Spotlight interview with Jan Sithole
Swaziland – SFTU
“Average GDP figures hide a poverty rate of 70%!”
Defamation, imprisonment, death threats… Jan Sithole, general secretary of the SFTU (*) embodies the courage of the trade union movement in its fight against a ruthless dictatorship. In Swaziland, under the yoke of the absolute monarch Mswati III, the unions are confronted with fierce attacks from the government. Trade union rights violations (especially in the export processing zones), poverty and inequality, HIV-AIDS… Jan Sithole describes the numerous challenges facing the movement and insists on the importance of international trade union solidarity.
What is the situation regarding workers’ rights in Swaziland?
Swaziland excels both when it comes to ratifying international conventions and violating them in practice. Human and workers’ rights violations are common currency. In the export processing zones (EPZ) for example, there is no right to organise unions, employers are authorised to pay below the minimum wage and labour inspection is seriously limited. All types of abuse are committed in these EPZ, where the majority of the garments produced are exported to the United States. Workers becoming shop stewards or joining a union are fired on the spot. Anyone taking part in a strike is also dismissed, even if the action is legal. Some employers use physical punishment as a disciplinary measure in the textile sector. Such practices are an attack on human dignity and more pressure needs to be placed on the government to ensure that EPZ workers enjoy the fundamental rights guaranteed under the Conventions ratified by Swaziland. Physical punishment is illegal, but the employers are not sanctioned.
Thanks to the pressure brought to bear by the US union centre AFL-CIO, which is able to press for the withdrawal of Swaziland’s preferential access to the US market under the Generalised System of Preferences, we have secured improvements in the labour legislation, but we still have to fight to see them put into practice on the ground. Any improvements in the working conditions of EPZ workers are attributable to the auditors sent by the buyers and not the government’s labour inspectors.
How strong is your trade union at present?
Membership has declined, and currently stands at 65,000 (of which 38% are women), owing to the mass redundancies and factory closures. Many companies were folded and relocated following the end of the Agreement on Textiles and Clothing (ATC). We are also heavily dependent on sugar exports, but the European Union has cut its price by 39%, which has also led to numerous lay offs in the agricultural sector, the main income generator in Swaziland.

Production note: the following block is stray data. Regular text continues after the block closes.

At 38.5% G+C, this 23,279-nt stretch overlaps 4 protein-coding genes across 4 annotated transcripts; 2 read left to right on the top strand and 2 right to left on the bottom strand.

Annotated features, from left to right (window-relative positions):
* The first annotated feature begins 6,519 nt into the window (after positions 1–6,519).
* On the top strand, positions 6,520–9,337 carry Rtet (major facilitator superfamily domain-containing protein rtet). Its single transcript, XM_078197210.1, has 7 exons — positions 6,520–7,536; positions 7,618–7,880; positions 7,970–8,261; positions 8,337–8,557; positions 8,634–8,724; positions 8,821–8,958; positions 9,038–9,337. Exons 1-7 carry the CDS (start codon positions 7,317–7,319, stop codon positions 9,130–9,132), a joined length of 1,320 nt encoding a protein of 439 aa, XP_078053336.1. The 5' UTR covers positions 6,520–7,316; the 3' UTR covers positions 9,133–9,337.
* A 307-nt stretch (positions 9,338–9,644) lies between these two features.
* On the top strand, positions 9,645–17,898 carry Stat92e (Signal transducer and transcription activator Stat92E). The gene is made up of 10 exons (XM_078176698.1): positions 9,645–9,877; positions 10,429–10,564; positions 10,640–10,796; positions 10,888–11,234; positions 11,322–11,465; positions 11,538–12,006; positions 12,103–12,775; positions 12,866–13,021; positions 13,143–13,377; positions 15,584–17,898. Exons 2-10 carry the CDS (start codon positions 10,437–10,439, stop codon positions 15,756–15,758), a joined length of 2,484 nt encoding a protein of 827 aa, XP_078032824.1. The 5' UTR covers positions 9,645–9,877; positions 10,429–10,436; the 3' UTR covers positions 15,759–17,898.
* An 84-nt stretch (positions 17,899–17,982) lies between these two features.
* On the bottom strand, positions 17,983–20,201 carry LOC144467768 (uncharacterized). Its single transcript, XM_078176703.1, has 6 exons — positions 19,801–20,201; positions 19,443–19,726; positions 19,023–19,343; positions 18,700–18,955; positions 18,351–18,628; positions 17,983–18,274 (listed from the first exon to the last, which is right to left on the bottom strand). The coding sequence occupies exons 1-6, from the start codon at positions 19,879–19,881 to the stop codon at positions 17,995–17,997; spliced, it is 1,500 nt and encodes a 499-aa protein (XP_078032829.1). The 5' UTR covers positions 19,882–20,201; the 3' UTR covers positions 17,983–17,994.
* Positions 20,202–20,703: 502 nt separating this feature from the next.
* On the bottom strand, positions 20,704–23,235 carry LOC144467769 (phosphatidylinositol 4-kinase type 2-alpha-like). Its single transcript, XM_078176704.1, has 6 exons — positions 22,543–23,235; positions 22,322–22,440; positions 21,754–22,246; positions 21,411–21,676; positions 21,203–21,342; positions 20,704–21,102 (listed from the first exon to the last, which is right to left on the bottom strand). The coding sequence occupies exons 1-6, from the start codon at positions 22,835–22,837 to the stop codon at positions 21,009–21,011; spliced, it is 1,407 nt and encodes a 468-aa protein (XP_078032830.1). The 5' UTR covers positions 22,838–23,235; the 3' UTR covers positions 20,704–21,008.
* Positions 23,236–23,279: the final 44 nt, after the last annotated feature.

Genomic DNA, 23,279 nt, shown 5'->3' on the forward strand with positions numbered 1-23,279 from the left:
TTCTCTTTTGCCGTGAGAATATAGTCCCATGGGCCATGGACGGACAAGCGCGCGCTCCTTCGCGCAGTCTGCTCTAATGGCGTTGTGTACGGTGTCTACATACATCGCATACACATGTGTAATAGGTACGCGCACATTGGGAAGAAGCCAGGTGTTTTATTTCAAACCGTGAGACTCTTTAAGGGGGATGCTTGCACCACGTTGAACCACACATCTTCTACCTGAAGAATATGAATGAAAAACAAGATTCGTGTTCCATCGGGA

What are your main demands?
Our country is not a democracy, and workers can have no hope of being truly respected without democracy. We are fighting with the rest of civil society for a democratic space. Once we have a democratic government, we will have the guarantee that the voice of the masses, including the workers, will be heard and that problems will be debated.
As regards our economy, we are considered to be a middle income country, but it’s a delusion: 70% of the active population still lives beneath the poverty line, the unemployment rate is as high as 40%, 33% of the population depends on food donations, and the rate of HIV/AIDS is 42.8%, the highest rate in the world. The country is still very poor, but if one only looks at the GDP, Swaziland is a middle income country. Our export revenues are huge for a population of 1.2 million inhabitants, but 60% of our economy is in the hands of 10% of the population, so this revenue is very poorly distributed.
Is the national trade union movement involved in the fight against HIV?
Yes. We are setting up a programme, with the support of LO-FTF (Denmark), to secure collective agreements that include binding clauses reflecting the practical guidelines of the ILO on HIV/AIDS. These clauses will provide guarantees against discrimination and stigmatisation, as well as providing help with the treatment of HIV/AIDS. The government does not take this problem as seriously as the trade unions do. Our trade union has HIV educators in every company with union representation, and we have managed to convince the employers to offer free condoms and advice leaflets, etc. Changing behaviour patterns is a cultural challenge: our culture promotes polygamy, so a great deal of information and communication is needed to make people aware of the risks, because a cure doesn’t yet exist.
What expectations do you have from the newly founded ITUC?
Unity is strength. Uniting gives us a stronger voice, and thus greater impact and greater influence when it comes to reaching our goals both nationally and globally. Swaziland has been ruled by decree for far too long, and the fact that we have survived until now is not only thanks to the internal effectiveness of our union but the solidarity we have received from other national and international trade unions (such as AFL-CIO, COSATU, etc) and the ILO. The ITUC speaks on behalf of 168 million workers, which is highly significant.
Interview by Samuel Grumiau
(*) SFTU – Swaziland Federation of Trade Unions